Interview: Robert Redford

Mike Cassese / Reuters

Robert Redford’s history mission
Originally published: National Post,  September 15, 2010

Robert Redford is many things — an American film icon, a philanthropist, a noted supporter of independent film and environmental causes — but a history buff he is not, an admission he makes while pushing back into a plush sofa in a downtown Toronto hotel room. But the 74-year-old actor/director — whose latest film, The Conspirator, examines a nearly forgotten event from the margins of the Lincoln assassination — is very aware of the importance of looking back to help understand the present.

“History becomes a series of loops, with events tied to a certain condition,” he says.

In The Conspirator, which had it’s world premiere last Saturday at the Toronto International Film Festival, Redford examines the little-known trial of a woman named Mary Surratt, who was charged, along with seven men, for conspiring in the plot to kill Lincoln.

Surratt, played in the film by Robin Wright, was a Southern woman who ran a boarding house in Washington where the Lincoln conspirators, including her son and Lincoln’s assassin, John Wilkes Booth, met and planned the three attacks (Lincoln, plus U.S. Secretary of State William Seward and vice-president Andrew Johnson). Despite little evidence beyond a photo of Booth and her proximity to the events, Surratt was tried for conspiracy in front of a war tribunal, thereby denied the civil trial that was her right as an American citizen.

“It was a violation of the constitution,” Redford says. “At the time it occurred, the country was so fragile [there was] tremendous confusion and great anxiety. The South did not want to join [the Union] and there was a lot of fear and this trial took place in that.”

Discussing his film on a sunny fall afternoon, on the ninth anniversary of the Sept. 11 terrorist attacks that changed his country’s history, those loops of history, Redford notes, resonate.

“Lincoln said: A house divided can not stand. Now, in our country, the so-called house is about as divided as it can be. As a result we have a condition of confusion and misrepresentation and it has everybody in turmoil. It’s a repeat of that time. I found that pretty interesting but I didn’t have to create that. History provides that, this incredible canvas.”

The canvas of The Conspirator widens when a soldier-turned-lawyer named Frederick Aiken, played by James McAvoy, is dispatched to Surratt’s defence. A Union fighter, Aiken is forced to push aside his own feelings about the charged Confederate woman in order to fight for her right to a fair trial.

The film was financed by Joe Ricketts, “an interesting guy,” says Redford, whose new production house, American Film Company, has a mission to make “historically accurate feature films culled from America’s storied past.” This story was dug out of the history books by the film’s screenwriter, James Solomon, and after toiling on it for years, he finally got it to Redford, who spent just a few days with it before agreeing to direct it.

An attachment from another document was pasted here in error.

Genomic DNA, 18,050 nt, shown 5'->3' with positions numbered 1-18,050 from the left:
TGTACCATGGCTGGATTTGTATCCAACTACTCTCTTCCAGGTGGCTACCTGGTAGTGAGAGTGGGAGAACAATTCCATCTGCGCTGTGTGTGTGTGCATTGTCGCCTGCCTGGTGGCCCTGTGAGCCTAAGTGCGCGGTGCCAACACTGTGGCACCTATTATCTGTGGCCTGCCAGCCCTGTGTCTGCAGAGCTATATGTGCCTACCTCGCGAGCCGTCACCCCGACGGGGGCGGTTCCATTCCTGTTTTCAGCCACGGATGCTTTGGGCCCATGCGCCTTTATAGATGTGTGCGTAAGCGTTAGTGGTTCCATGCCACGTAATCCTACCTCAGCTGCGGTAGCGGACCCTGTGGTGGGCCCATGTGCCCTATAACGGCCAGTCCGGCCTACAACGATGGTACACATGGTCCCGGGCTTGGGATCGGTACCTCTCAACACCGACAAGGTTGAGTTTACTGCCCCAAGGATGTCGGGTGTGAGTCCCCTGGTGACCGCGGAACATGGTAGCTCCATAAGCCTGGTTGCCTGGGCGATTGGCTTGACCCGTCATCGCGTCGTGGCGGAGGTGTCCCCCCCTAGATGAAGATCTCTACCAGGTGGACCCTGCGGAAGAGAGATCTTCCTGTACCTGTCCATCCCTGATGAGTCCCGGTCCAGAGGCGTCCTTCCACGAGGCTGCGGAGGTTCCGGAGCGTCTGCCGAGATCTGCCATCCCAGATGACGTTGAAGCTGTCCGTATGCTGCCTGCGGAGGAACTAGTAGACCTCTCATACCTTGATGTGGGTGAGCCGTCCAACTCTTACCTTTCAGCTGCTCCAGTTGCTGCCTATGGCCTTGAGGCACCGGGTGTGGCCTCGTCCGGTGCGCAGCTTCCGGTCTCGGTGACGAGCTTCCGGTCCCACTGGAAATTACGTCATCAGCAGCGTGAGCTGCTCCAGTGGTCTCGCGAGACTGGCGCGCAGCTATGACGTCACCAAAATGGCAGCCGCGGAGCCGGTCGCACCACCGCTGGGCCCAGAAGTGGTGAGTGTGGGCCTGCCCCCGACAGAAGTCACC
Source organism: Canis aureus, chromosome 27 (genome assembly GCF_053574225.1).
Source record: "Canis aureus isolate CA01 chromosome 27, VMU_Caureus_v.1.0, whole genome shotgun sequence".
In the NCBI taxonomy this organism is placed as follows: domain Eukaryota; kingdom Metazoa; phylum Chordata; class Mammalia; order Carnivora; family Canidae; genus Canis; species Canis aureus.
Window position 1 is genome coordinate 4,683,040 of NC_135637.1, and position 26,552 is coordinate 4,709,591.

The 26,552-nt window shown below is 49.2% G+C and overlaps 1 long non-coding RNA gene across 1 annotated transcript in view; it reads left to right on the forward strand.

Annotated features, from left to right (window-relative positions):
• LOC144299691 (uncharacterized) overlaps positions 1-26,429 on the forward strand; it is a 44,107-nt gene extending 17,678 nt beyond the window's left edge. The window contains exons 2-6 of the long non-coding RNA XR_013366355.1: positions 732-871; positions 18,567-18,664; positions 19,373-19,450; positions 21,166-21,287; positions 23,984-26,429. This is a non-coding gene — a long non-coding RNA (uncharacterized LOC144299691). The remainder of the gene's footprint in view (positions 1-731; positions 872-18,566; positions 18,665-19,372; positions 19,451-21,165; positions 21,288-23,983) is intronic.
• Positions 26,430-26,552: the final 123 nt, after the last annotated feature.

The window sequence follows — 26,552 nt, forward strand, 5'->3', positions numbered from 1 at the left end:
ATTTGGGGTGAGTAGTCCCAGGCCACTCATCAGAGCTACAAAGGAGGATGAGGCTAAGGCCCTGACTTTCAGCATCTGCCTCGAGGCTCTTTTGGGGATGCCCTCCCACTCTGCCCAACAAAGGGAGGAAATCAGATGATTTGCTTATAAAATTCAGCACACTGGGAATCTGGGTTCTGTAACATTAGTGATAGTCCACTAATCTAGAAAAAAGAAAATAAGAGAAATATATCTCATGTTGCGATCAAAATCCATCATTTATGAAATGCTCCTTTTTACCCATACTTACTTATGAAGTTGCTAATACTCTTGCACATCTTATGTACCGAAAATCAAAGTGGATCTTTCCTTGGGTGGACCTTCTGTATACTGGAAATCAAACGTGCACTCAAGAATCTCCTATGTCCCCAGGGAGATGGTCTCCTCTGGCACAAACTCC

“One of the reasons I was drawn to this piece was being able to tell a story that hasn’t really been told yet. As Secretary of War Stanton says [in the film]: ‘I want these people buried and forgotten.’ Well, they succeeded. There was nothing said about them, no history records. They wanted the whole thing of the assassination to go away quickly because they were afraid of a resurgence in the South. So as a result [Surratt’s] story never really came out.”

Redford brought The Conspirator, also starring Kevin Kline, Danny Huston and Alexis Bledel, to this year’s TIFF without a distributor.  It’s his first appearance at any film festival (other than Sundance, a filmfest that Redford runs) since he came to Toronto in 1993 to make a distribution deal for his film A River Runs Through It. Asked if the process of shopping around a film still appeals Redford, his blue eyes beam and he leans forward in his seat.

“It is exciting,” he says, grinning. “I grew up in sports, and the edge is always exciting.”

If there’s an overarching summary that can be made about Redford’s filmography — from his Oscar-winning directorial debut in 1980, Ordinary People, to the critically applauded Quiz Show — Redford says he would define it as his attempt to get “to the core of what America is.”

That’s a hefty question to answer, and not always a popular one for modern audiences, or for the industry — which Redford laments is in an “unfortunate place”. The true test of his films, he says, will be the way they stand up to history.

“I like to make films that I hope will be around, maintain their value, rather than playing to the fashion of the time. Maybe a film that may not make as big an impact at the outset but over time, it will gather some momentum, that’s a film I’m interested in.”

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